Here are some answers to questions I’ve been asked as I boast about my new badges:

Bryce Canyon's Junior Rangers booklet is mots challenging for the 18+ crowd

Most challenging for the 18+ crowd

Q. Aren’t you a little old for Junior Ranger badges? Sounds like it’s for kids.
A. Yes, the program is designed for kids visiting the parks with their families, but anyone can earn one. The rangers may give you strange looks, and the requirements are higher for the age 18+ category.

Q. What are the requirements for earning a badge?
A. First you go to the visitor center and ask for the Junior Ranger booklet. These booklets are awesome — definitely worth keeping, along with the badge. They’re hands-on learning guides that teach so much about the parks, from their geology and natural history to wildlife poop identification. You’re also required to attend a ranger-guided activity or watch the film at the visitor center. Once you’ve completed the booklet, you take an oath with a ranger, who checks your work. Finally you’re awarded a badge.

My favorite activity from the Bryce Canyon activity booklet: calculate your carbon footprint

My favorite activity from the Bryce Canyon activity booklet: calculate your carbon footprint

Q. What are the next badges you’re shooting for?
A. I’m planning a trip to the Black Canyon of the Gunnison here in Colorado for next weekend, and there’s also a big five-day hiking trip to Capitol Reef National Park in Utah planned for Memorial Day. Then I’ll go back to Rocky Mountain National Park for a badge at some point this summer. So that will bring my collection up to five.

Q. Does the Junior Ranger program make you want to be a real park ranger someday?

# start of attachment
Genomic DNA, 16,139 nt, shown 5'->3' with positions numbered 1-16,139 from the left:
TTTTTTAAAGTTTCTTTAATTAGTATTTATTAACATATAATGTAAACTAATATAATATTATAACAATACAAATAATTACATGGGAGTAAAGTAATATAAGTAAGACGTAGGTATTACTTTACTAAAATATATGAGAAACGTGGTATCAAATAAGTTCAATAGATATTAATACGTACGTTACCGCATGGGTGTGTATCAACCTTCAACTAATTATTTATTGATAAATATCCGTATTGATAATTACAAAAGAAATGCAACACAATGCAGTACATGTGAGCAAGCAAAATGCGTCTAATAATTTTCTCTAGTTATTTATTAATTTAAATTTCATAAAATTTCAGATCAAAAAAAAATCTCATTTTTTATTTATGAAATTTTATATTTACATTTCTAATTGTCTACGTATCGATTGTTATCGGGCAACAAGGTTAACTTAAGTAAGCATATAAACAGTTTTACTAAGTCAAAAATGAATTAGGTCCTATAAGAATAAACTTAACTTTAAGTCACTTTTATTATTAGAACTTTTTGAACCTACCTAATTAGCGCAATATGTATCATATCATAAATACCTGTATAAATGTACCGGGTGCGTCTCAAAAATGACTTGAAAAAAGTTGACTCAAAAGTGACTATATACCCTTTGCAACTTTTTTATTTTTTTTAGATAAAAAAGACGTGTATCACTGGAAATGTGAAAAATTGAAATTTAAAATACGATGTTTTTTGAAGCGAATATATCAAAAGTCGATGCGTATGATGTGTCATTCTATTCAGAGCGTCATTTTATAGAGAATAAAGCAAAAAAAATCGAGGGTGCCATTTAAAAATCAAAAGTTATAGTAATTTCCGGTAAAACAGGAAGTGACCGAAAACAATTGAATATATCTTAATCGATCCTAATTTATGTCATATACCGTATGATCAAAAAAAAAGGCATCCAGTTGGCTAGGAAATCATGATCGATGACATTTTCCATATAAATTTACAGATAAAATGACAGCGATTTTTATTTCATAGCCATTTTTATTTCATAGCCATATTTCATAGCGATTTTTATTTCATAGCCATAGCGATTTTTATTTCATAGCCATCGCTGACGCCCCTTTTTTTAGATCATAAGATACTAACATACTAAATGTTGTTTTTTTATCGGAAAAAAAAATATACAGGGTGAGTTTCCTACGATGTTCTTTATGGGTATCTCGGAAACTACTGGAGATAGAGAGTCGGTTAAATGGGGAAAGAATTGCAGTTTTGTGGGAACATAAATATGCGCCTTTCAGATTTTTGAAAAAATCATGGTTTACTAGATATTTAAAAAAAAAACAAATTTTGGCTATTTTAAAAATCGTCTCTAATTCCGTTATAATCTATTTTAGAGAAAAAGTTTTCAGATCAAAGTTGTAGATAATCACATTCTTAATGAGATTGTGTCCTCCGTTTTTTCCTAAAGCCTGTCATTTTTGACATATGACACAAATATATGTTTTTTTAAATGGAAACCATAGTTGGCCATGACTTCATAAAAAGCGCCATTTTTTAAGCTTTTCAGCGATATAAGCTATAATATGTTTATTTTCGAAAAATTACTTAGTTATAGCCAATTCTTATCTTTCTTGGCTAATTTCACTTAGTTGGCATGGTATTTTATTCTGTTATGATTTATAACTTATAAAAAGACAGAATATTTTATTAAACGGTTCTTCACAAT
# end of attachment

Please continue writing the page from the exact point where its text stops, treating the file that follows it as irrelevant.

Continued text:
A. YES! Between the badges and the PBS documentary series  I’ve been binge watching on Netflix, I think I’m becoming pretty qualified.

Booklets completed and badges earned at Bryce Canyon National Park

Booklets completed and badges earned at Bryce Canyon National Park

For my friend Alex, love of the national parks is clearly more than just a phase. His favorites are Canyonlands, Black Canyon of the Gunnison and Zion. As he puts it, “I love the parks because they permanently protect our most scenic and beloved natural spaces and the biodiversity within.”

On the question of whether the Junior Rangers program is for park-goers of all ages, Alex emphatically answers “Yes! All people should pursue them so they may have a better understanding of the heritage and required care of the parks.”

Court of the Patriarchs, Zion National Park

Court of the Patriarchs, Zion National Park

“You’re never too old to learn,” adds Samira. “The program ensures that you learn about your environment, and for that reason you appreciate it and enjoy it so much more. Maybe you notice something you normally wouldn’t, or you can name a bird you that otherwise you wouldn’t know about. Afterward, you can impress your friends with your great knowledge of the park.”

This post is April’s addition to my Ambassador series for VacationRoost.com

03

05 2014

Spring Break 2014: Hiking the National Parks of Southern Utah

Zion. Bryce. Canyonlands. These places have been a whisper in my ear since I moved back to the United States two years ago and realized how much of my own country I have yet to see. In one week, I’ll be visiting these bucket-list destinations in Southern Utah on an epic camping and hiking trip with my good friends Samira and Alex.

Every trip is actually three: the one we anticipate, the one we take, and the one we remember. Today I’m on that first trip. I’m all abuzz with excitement as I Google pieces of the itinerary (carefully hand-crafted by the amazing Alex) and find out a little more about the places we’ll be exploring.

Bryce Canyon. Photo by Luca Galuzzi

Bryce Canyon. By Luca Galuzzi